The Pankalanka wandered into the Northern Territory and South Australia at times it is said, which led them into the domains of other, similar “Giants from the Dreamtime”: monstrous beings such as the Tjangara, the ‘Monster-Man of the Nullarbor’, a being who, with his massive stone club and other ‘megatools’ fits the image of a race of giant Homo erectus. The literature on these beings is voluminous, and we recommend the reader to our book “Giant from the Dreamtime – The Yowie in Myth and Reality” [URU Publications 2001] for a great deal more on this subject.

“The Yowie Mystery - Living Fossils From The Dreamtime".

Mel Ward

“The Yowie Mystery - Living Fossils From The Dreamtime". Special Dedication. The Authors dedicate this book to the late Charles Melbourne Ward F.Z.S.; F.R.Z.S. known to his great many friends simply as ‘Mel’. Together with his wife Halley, he operated a natural history museum in the grounds of the Hydro Majestic Hotel at Medlow Bath for many years and also another established at Echo Point, Katoomba. It was ‘Mel’ who first taught me how to collect, record and study natural history specimens, beginning when I was aged 11 years old on holidays with my parents at Katoomba in 1954. Thereafter, every school holidays spent in Katoomba began with a visit to ‘Mel’ at his Medlow Bath Museum to inform him how my fledgling natural science studies were progressing!

As a result and after my parents moved from our Lansvale [western Sydney] home to Katoomba, the Gilroys and Wards became close friends. There was hardly a week which did not see me peddling my pushbike from our North Katoomba home up the Great Western Highway to see ‘Mel’ at his museum for more instruction. Mel Ward possessed a wide knowledge of the culture of the Australian Aborigines and that of the former local Blue Mountains tribes in particular.

He was also a firm believer in the “Hairy Man” and supported my researches in this regard. At my 21st birthday party, held at the Homesdale Function Centre, at Katoomba on Saturday night 8th November 1964, I well recall how my old friend, in front of a large gathering, congratulated me on my researches and the large natural science collection that I was forming and then said: “You’ve done a fantastic job Rex, BUT IT’S ABOUT TIME THAT YOU STARTED MAKING SOME BLOODY MONEY OUT OF IT” in a loud voice that brought the house down!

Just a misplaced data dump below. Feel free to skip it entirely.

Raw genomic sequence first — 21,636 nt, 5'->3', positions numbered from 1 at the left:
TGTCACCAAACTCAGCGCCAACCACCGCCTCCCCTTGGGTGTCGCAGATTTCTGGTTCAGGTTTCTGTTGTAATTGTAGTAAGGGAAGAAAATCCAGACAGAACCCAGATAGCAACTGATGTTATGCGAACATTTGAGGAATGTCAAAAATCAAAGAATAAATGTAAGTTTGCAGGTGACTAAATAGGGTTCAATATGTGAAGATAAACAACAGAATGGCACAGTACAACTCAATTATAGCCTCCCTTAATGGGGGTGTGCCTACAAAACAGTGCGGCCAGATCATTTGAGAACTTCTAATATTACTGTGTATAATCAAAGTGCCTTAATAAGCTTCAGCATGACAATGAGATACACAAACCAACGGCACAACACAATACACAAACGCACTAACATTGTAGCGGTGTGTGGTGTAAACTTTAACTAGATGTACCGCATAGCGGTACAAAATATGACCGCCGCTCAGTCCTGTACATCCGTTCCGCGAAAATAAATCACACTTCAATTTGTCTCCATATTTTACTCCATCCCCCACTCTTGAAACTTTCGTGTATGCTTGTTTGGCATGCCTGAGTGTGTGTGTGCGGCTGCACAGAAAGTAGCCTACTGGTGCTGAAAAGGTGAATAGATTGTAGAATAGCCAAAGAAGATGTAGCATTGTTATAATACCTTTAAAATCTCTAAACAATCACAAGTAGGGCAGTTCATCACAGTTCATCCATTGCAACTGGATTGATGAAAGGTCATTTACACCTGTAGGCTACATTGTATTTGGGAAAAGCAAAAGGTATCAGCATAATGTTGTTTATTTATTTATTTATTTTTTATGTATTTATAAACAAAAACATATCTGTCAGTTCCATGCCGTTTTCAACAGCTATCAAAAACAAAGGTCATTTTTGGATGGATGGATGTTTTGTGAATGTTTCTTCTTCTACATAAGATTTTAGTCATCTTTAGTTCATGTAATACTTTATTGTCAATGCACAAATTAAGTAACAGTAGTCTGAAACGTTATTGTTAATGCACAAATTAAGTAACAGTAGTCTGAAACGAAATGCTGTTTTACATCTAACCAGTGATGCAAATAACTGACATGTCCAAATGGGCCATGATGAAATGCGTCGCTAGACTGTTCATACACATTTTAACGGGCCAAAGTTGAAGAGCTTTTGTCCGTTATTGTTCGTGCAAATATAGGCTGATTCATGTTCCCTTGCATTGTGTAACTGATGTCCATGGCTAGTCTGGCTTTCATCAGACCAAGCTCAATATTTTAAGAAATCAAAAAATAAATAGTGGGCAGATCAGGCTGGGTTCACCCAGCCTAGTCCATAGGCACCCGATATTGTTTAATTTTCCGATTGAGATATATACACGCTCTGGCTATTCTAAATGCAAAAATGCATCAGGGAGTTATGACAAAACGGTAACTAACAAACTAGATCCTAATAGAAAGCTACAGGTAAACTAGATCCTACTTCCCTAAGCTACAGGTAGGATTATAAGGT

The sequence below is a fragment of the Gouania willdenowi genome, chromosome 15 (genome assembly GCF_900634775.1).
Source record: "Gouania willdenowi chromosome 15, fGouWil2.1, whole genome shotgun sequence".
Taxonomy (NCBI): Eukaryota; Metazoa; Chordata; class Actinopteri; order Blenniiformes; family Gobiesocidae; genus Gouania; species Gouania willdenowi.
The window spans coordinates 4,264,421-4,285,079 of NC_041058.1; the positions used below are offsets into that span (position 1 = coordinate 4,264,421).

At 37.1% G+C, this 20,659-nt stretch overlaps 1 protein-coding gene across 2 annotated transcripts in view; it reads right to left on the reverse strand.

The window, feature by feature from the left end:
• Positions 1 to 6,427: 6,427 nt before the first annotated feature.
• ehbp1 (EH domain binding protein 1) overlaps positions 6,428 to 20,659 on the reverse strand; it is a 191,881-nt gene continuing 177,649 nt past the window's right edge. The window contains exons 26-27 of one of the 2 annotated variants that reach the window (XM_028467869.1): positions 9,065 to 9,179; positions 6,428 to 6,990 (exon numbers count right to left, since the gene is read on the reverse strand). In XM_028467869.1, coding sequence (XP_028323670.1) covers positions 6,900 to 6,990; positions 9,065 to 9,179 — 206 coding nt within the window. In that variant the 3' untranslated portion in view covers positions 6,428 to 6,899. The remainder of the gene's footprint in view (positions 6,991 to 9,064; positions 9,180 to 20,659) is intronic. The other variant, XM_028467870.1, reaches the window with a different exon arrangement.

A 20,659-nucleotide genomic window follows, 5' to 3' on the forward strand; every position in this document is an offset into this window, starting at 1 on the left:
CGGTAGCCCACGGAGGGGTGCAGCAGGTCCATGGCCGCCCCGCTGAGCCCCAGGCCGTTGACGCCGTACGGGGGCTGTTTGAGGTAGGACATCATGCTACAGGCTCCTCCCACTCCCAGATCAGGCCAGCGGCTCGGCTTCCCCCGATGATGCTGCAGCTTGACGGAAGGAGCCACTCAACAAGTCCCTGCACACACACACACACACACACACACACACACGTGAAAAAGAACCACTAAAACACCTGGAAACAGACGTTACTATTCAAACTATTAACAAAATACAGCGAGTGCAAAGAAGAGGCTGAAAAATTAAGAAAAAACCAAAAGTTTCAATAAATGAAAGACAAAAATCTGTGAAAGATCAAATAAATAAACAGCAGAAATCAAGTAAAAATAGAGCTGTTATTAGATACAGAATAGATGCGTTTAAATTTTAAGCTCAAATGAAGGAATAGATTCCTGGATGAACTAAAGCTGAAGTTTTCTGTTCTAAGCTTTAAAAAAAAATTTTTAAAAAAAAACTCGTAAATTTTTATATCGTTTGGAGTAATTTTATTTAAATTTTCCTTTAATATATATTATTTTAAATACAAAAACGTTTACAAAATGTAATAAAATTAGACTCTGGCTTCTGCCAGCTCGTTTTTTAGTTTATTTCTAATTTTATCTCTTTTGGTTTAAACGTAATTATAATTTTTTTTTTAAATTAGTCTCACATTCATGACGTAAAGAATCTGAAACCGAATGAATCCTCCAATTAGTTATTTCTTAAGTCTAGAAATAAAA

That following week, together with my father Mr W.F. [Bill] Gilroy, I began a search of local venues, which soon resulted in the acquisition of the lease from the Blue Mountains City Council of the Mt York Tea Rooms, outside Mt Victoria, the rest they as “is history”. Two years late, on October 6th 1966, Mel Ward was dead, having passed away in his sleep. He once said to my father that I was “the Mel Ward of Tomorrow” and I am certain that Mel would be pleased to know that I have indeed followed in his footsteps.

Mel led an adventurous life. The son of Hugh J. Ward, a famous Shakespearean actor of the early 20th century, Mel was encouraged to go on the stage by his father but Mel developed a passion for the natural sciences and his wealthy parents helped him become established. In his lifetime of achievement, Mel became recognised as a world authority on Crustaceans and an anthropologist. He was made a Fellow of the Royal Zoological Society of New South Wales and was pleased when I too became a member of the Society in 1963. He encouraged me, not long before his death, to take on the Presidency of the Society’s Entomological section, where I served for three years from 1966 to 1969.